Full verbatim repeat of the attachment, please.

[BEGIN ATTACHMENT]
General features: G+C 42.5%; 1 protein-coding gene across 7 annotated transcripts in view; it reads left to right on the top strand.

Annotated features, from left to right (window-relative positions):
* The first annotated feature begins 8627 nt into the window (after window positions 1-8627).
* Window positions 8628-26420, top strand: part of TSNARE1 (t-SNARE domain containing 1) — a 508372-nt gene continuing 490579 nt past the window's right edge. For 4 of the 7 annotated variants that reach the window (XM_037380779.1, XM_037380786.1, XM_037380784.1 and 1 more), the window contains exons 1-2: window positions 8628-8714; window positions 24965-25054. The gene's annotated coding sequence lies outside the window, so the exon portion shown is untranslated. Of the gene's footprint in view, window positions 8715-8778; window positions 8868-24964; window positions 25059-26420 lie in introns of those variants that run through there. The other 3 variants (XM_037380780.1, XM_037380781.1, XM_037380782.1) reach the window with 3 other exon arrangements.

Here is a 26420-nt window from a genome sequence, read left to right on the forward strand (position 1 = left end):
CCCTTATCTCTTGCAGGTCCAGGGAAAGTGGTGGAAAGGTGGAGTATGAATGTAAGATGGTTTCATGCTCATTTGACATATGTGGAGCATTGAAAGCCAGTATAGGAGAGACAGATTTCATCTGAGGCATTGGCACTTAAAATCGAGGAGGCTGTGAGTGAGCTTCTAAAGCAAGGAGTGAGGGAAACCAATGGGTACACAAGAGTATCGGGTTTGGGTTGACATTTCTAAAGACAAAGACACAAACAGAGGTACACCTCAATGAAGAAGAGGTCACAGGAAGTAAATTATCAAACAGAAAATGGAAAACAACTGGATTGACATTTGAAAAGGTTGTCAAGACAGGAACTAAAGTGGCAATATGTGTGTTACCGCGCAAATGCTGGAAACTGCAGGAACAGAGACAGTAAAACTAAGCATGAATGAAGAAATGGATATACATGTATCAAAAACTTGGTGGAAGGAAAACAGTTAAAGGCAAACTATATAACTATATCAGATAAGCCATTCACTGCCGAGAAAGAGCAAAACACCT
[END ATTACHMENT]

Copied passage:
General features: G+C 42.5%; 1 protein-coding gene across 7 annotated transcripts in view; it reads left to right on the top strand.

Annotated features, from left to right (window-relative positions):
* The first annotated feature begins 8627 nt into the window (after window positions 1-8627).
* Window positions 8628-26420, top strand: part of TSNARE1 (t-SNARE domain containing 1) — a 508372-nt gene continuing 490579 nt past the window's right edge. For 4 of the 7 annotated variants that reach the window (XM_037380779.1, XM_037380786.1, XM_037380784.1 and 1 more), the window contains exons 1-2: window positions 8628-8714; window positions 24965-25054. The gene's annotated coding sequence lies outside the window, so the exon portion shown is untranslated. Of the gene's footprint in view, window positions 8715-8778; window positions 8868-24964; window positions 25059-26420 lie in introns of those variants that run through there. The other 3 variants (XM_037380780.1, XM_037380781.1, XM_037380782.1) reach the window with 3 other exon arrangements.

Here is a 26420-nt window from a genome sequence, read left to right on the forward strand (position 1 = left end):
CCCTTATCTCTTGCAGGTCCAGGGAAAGTGGTGGAAAGGTGGAGTATGAATGTAAGATGGTTTCATGCTCATTTGACATATGTGGAGCATTGAAAGCCAGTATAGGAGAGACAGATTTCATCTGAGGCATTGGCACTTAAAATCGAGGAGGCTGTGAGTGAGCTTCTAAAGCAAGGAGTGAGGGAAACCAATGGGTACACAAGAGTATCGGGTTTGGGTTGACATTTCTAAAGACAAAGACACAAACAGAGGTACACCTCAATGAAGAAGAGGTCACAGGAAGTAAATTATCAAACAGAAAATGGAAAACAACTGGATTGACATTTGAAAAGGTTGTCAAGACAGGAACTAAAGTGGCAATATGTGTGTTACCGCGCAAATGCTGGAAACTGCAGGAACAGAGACAGTAAAACTAAGCATGAATGAAGAAATGGATATACATGTATCAAAAACTTGGTGGAAGGAAAACAGTTAAAGGCAAACTATATAACTATATCAGATAAGCCATTCACTGCCGAGAAAGAGCAAAACACCT